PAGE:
How Astronauts Deal With "Molting" In Space

Excited for today's eclipse? Visit our Eclipse 2017 page to explore the science, history, and myths of the event. The Curiosity team will be viewing the eclipse alongside NASA in Carbondale, Illinois. Follow us on Facebook for live videos, trivia, and interviews today!

On Earth, our dead skin flakes simply fall to the ground. That's not the case in the low-gravity conditions aboard the International Space Station. The skin particles just float around, which is what prompts astronauts to change clothes in front of a filter inlet that sucks it up. Calluses fall off feet too, because there are no hard impacts when taking steps in low gravity to keep the dead skin of calluses on feet.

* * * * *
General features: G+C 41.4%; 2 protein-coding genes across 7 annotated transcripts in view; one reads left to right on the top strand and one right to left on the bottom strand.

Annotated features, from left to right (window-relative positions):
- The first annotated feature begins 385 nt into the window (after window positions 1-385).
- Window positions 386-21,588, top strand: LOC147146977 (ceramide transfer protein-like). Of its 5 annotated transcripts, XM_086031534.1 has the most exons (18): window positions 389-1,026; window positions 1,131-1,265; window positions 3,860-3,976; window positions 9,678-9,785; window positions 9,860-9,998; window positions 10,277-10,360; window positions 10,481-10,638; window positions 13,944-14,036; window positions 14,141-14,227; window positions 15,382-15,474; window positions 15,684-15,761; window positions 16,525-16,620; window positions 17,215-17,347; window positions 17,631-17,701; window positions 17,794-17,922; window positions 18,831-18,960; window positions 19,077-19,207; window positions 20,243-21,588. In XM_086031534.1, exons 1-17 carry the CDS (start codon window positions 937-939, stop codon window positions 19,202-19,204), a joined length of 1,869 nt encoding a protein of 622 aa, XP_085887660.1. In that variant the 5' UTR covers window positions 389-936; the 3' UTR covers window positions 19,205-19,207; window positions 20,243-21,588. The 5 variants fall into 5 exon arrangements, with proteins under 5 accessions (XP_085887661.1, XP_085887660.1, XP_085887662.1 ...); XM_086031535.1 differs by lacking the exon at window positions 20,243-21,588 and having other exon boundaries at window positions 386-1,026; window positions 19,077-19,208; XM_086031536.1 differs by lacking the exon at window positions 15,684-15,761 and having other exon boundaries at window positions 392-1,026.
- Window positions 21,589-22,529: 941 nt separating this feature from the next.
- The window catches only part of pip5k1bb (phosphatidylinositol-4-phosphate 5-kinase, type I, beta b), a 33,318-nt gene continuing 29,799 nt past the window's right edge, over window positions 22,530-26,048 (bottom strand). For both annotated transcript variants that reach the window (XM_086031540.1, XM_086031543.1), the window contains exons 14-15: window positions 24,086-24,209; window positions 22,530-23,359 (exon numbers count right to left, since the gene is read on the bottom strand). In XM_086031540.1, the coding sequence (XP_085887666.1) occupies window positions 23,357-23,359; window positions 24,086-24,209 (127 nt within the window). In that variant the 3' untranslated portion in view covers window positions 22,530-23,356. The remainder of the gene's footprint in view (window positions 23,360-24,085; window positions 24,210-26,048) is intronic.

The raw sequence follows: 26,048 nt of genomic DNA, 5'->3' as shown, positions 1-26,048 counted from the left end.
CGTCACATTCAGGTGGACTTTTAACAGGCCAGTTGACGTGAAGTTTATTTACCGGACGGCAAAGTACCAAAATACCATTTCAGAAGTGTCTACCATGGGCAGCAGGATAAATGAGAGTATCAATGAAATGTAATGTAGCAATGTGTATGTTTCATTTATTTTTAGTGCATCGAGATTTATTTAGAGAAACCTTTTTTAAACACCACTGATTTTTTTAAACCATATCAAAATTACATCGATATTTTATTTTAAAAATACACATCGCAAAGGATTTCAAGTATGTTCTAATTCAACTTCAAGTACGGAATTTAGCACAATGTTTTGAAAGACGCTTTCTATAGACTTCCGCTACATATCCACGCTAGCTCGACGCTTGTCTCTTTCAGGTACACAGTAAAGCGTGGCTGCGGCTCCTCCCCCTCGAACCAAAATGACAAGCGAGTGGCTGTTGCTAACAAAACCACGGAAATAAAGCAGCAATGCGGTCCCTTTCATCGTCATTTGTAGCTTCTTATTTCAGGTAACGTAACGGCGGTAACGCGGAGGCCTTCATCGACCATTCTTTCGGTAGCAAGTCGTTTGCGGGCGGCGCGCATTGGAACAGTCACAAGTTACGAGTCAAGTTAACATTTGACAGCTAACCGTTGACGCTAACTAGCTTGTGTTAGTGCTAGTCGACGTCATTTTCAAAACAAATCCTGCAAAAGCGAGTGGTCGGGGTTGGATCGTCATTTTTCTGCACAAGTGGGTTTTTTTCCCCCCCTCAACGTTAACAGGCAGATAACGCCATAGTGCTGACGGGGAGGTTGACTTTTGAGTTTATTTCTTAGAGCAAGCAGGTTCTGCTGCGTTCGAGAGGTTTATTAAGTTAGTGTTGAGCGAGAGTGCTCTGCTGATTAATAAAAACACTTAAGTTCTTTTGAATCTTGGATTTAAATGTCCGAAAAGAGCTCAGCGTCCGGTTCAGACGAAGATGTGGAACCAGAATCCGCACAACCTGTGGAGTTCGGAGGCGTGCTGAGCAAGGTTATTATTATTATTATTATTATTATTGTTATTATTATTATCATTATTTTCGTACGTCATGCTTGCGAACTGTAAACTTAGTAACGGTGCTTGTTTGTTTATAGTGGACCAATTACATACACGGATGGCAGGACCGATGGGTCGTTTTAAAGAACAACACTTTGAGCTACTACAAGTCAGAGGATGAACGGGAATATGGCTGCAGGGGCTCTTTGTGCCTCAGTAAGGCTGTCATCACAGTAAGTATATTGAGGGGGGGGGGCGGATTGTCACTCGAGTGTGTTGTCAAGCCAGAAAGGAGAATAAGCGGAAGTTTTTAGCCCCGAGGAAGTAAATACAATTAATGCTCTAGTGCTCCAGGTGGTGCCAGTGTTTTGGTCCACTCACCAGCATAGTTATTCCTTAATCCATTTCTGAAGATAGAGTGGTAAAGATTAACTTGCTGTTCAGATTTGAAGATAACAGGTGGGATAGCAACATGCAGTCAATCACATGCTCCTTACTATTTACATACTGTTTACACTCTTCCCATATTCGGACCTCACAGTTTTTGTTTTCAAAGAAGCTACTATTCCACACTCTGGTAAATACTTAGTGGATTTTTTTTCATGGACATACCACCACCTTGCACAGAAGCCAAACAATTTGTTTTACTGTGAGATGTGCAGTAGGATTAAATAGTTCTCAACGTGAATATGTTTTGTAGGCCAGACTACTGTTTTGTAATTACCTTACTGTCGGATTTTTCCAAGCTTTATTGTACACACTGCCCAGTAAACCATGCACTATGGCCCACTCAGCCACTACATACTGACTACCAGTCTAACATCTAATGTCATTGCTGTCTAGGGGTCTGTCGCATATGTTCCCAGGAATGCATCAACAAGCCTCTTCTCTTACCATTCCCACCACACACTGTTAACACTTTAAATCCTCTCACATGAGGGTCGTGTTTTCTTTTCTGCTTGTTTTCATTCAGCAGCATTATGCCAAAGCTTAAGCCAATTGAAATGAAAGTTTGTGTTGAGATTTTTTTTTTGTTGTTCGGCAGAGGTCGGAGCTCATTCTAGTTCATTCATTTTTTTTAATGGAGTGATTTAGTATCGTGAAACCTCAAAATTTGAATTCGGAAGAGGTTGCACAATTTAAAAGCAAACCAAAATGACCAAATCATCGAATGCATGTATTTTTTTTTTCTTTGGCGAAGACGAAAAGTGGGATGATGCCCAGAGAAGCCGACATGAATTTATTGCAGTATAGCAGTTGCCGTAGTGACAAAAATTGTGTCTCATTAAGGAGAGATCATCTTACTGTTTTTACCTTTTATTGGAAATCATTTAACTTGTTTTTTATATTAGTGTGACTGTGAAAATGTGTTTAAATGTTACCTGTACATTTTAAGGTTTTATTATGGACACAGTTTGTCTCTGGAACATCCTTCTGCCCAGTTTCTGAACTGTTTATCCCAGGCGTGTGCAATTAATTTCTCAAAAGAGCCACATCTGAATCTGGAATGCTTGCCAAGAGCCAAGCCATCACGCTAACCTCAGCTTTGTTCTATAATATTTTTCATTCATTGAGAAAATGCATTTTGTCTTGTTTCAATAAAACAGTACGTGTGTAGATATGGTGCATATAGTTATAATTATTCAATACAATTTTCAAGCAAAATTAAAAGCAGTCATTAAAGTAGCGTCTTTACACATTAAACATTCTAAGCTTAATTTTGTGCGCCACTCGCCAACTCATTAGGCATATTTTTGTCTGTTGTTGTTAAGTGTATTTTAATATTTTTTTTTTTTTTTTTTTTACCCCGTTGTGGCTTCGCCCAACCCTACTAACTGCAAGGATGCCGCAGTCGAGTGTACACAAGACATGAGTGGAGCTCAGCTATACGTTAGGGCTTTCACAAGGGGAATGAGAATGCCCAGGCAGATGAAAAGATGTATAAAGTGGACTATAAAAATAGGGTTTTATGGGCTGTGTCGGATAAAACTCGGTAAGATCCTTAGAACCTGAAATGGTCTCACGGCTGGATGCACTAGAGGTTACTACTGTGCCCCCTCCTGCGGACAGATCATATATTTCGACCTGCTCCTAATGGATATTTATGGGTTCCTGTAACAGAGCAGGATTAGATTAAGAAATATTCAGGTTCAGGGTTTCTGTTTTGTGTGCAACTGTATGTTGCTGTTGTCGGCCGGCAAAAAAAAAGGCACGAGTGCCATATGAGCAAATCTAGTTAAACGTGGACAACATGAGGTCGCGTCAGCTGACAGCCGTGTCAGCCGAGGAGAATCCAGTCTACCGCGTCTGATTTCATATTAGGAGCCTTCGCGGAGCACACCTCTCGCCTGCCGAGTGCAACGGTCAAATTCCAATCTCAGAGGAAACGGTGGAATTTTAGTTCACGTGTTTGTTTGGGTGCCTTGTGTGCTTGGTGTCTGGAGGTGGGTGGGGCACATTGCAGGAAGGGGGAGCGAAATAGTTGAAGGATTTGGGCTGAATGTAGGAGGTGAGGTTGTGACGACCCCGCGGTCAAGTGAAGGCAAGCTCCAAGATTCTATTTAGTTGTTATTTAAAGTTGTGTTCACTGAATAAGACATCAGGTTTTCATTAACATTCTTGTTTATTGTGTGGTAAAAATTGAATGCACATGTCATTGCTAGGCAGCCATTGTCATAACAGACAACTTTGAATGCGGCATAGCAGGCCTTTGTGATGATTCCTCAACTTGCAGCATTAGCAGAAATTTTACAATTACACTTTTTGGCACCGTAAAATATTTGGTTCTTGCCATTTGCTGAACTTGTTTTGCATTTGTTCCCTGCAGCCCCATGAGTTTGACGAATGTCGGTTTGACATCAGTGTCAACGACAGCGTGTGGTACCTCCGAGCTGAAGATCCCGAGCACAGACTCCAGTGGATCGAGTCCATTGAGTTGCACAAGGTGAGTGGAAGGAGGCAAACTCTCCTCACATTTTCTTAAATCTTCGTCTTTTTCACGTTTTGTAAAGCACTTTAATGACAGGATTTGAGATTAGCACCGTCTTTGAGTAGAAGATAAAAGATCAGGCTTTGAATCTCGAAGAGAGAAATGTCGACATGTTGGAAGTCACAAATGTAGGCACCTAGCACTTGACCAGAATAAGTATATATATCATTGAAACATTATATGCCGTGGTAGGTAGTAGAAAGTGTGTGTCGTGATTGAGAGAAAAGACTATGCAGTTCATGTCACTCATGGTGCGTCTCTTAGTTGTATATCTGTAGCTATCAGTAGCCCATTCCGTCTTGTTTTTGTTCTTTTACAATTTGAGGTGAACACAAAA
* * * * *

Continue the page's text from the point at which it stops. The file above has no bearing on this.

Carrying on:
Share the knowledge!

Key Facts In This Video

  1. Astronauts aboard the ISS are there are six months at a time. 00:35

  2. Astronauts report calluses falling off the bottoms of their feet in space. 00:54

  3. Astronauts change their clothes in front of a filter inlet to suck up dead skin particles. 02:16

If you liked this you'll love our podcast! Check it out on iTunes, Stitcher, Google Play Music, SoundCloud, search 'curiosity' on your favorite podcast app or add the RSS Feed URL.